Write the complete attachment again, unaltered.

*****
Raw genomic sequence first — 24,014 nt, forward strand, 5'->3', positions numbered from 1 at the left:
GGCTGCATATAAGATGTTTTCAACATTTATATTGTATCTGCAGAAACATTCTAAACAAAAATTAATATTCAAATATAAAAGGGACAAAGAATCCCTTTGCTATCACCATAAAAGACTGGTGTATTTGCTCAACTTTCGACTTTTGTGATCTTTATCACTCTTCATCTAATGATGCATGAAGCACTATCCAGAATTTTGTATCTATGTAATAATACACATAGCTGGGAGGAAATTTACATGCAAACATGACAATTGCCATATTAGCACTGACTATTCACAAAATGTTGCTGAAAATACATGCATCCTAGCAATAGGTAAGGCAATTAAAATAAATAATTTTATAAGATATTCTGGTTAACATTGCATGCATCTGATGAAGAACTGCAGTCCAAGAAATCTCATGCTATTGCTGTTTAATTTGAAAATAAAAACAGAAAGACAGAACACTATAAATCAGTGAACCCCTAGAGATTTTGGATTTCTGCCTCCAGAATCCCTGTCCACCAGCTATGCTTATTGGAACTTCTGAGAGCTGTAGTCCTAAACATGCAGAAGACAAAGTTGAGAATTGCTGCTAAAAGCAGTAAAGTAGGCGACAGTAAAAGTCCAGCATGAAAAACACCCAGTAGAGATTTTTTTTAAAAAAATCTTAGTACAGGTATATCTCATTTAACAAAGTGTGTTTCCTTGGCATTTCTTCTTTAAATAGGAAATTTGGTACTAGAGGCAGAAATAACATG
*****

Raw genomic sequence first — 24,014 nt, forward strand, 5'->3', positions numbered from 1 at the left:
GGCTGCATATAAGATGTTTTCAACATTTATATTGTATCTGCAGAAACATTCTAAACAAAAATTAATATTCAAATATAAAAGGGACAAAGAATCCCTTTGCTATCACCATAAAAGACTGGTGTATTTGCTCAACTTTCGACTTTTGTGATCTTTATCACTCTTCATCTAATGATGCATGAAGCACTATCCAGAATTTTGTATCTATGTAATAATACACATAGCTGGGAGGAAATTTACATGCAAACATGACAATTGCCATATTAGCACTGACTATTCACAAAATGTTGCTGAAAATACATGCATCCTAGCAATAGGTAAGGCAATTAAAATAAATAATTTTATAAGATATTCTGGTTAACATTGCATGCATCTGATGAAGAACTGCAGTCCAAGAAATCTCATGCTATTGCTGTTTAATTTGAAAATAAAAACAGAAAGACAGAACACTATAAATCAGTGAACCCCTAGAGATTTTGGATTTCTGCCTCCAGAATCCCTGTCCACCAGCTATGCTTATTGGAACTTCTGAGAGCTGTAGTCCTAAACATGCAGAAGACAAAGTTGAGAATTGCTGCTAAAAGCAGTAAAGTAGGCGACAGTAAAAGTCCAGCATGAAAAACACCCAGTAGAGATTTTTTTTAAAAAAATCTTAGTACAGGTATATCTCATTTAACAAAGTGTGTTTCCTTGGCATTTCTTCTTTAAATAGGAAATTTGGTACTAGAGGCAGAAATAACATG